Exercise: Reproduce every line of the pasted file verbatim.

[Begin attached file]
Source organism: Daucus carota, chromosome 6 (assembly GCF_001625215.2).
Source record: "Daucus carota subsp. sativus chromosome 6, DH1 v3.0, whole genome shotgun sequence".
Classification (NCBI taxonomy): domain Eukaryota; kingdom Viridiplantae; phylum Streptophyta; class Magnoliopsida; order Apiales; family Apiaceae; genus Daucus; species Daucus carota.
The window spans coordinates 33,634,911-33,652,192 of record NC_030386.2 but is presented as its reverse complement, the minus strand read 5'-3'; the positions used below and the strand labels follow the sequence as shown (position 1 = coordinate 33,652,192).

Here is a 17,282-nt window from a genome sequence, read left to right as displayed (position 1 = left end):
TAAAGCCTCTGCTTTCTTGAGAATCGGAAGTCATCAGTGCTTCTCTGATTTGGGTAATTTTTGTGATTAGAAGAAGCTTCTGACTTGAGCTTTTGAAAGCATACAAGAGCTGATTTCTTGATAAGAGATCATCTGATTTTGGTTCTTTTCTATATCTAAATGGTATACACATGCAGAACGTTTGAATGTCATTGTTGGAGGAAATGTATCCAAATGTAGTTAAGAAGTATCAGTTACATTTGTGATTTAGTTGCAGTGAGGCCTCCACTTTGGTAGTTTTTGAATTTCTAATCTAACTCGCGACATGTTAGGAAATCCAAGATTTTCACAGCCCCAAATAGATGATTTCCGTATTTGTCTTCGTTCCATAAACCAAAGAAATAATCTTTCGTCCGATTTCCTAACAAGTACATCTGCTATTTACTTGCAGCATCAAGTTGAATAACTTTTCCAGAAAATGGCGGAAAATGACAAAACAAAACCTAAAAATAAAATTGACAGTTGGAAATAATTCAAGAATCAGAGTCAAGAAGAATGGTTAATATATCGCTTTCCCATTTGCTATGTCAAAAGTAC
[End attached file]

Source organism: Daucus carota, chromosome 6 (assembly GCF_001625215.2).
Source record: "Daucus carota subsp. sativus chromosome 6, DH1 v3.0, whole genome shotgun sequence".
Classification (NCBI taxonomy): domain Eukaryota; kingdom Viridiplantae; phylum Streptophyta; class Magnoliopsida; order Apiales; family Apiaceae; genus Daucus; species Daucus carota.
The window spans coordinates 33,634,911-33,652,192 of record NC_030386.2 but is presented as its reverse complement, the minus strand read 5'-3'; the positions used below and the strand labels follow the sequence as shown (position 1 = coordinate 33,652,192).

Here is a 17,282-nt window from a genome sequence, read left to right as displayed (position 1 = left end):
TAAAGCCTCTGCTTTCTTGAGAATCGGAAGTCATCAGTGCTTCTCTGATTTGGGTAATTTTTGTGATTAGAAGAAGCTTCTGACTTGAGCTTTTGAAAGCATACAAGAGCTGATTTCTTGATAAGAGATCATCTGATTTTGGTTCTTTTCTATATCTAAATGGTATACACATGCAGAACGTTTGAATGTCATTGTTGGAGGAAATGTATCCAAATGTAGTTAAGAAGTATCAGTTACATTTGTGATTTAGTTGCAGTGAGGCCTCCACTTTGGTAGTTTTTGAATTTCTAATCTAACTCGCGACATGTTAGGAAATCCAAGATTTTCACAGCCCCAAATAGATGATTTCCGTATTTGTCTTCGTTCCATAAACCAAAGAAATAATCTTTCGTCCGATTTCCTAACAAGTACATCTGCTATTTACTTGCAGCATCAAGTTGAATAACTTTTCCAGAAAATGGCGGAAAATGACAAAACAAAACCTAAAAATAAAATTGACAGTTGGAAATAATTCAAGAATCAGAGTCAAGAAGAATGGTTAATATATCGCTTTCCCATTTGCTATGTCAAAAGTAC